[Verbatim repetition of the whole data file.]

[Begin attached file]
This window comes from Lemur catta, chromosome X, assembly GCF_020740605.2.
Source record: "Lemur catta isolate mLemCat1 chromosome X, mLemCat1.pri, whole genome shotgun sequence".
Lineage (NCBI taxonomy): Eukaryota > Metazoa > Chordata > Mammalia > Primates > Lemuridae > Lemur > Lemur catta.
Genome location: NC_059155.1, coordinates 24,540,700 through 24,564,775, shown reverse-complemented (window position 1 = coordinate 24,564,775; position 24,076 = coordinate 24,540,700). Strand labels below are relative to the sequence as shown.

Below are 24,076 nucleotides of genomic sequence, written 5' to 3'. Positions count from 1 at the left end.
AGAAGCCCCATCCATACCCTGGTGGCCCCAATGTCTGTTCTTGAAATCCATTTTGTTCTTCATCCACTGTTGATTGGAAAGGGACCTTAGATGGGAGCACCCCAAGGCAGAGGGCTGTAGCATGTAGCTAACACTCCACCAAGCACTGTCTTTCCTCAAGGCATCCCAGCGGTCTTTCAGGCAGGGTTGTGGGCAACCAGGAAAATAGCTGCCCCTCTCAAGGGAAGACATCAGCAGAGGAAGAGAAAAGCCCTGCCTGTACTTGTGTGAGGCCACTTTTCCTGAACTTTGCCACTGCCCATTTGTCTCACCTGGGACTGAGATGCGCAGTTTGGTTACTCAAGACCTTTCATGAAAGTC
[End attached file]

This window comes from Lemur catta, chromosome X, assembly GCF_020740605.2.
Source record: "Lemur catta isolate mLemCat1 chromosome X, mLemCat1.pri, whole genome shotgun sequence".
Lineage (NCBI taxonomy): Eukaryota > Metazoa > Chordata > Mammalia > Primates > Lemuridae > Lemur > Lemur catta.
Genome location: NC_059155.1, coordinates 24,540,700 through 24,564,775, shown reverse-complemented (window position 1 = coordinate 24,564,775; position 24,076 = coordinate 24,540,700). Strand labels below are relative to the sequence as shown.

Below are 24,076 nucleotides of genomic sequence, written 5' to 3'. Positions count from 1 at the left end.
AGAAGCCCCATCCATACCCTGGTGGCCCCAATGTCTGTTCTTGAAATCCATTTTGTTCTTCATCCACTGTTGATTGGAAAGGGACCTTAGATGGGAGCACCCCAAGGCAGAGGGCTGTAGCATGTAGCTAACACTCCACCAAGCACTGTCTTTCCTCAAGGCATCCCAGCGGTCTTTCAGGCAGGGTTGTGGGCAACCAGGAAAATAGCTGCCCCTCTCAAGGGAAGACATCAGCAGAGGAAGAGAAAAGCCCTGCCTGTACTTGTGTGAGGCCACTTTTCCTGAACTTTGCCACTGCCCATTTGTCTCACCTGGGACTGAGATGCGCAGTTTGGTTACTCAAGACCTTTCATGAAAGTC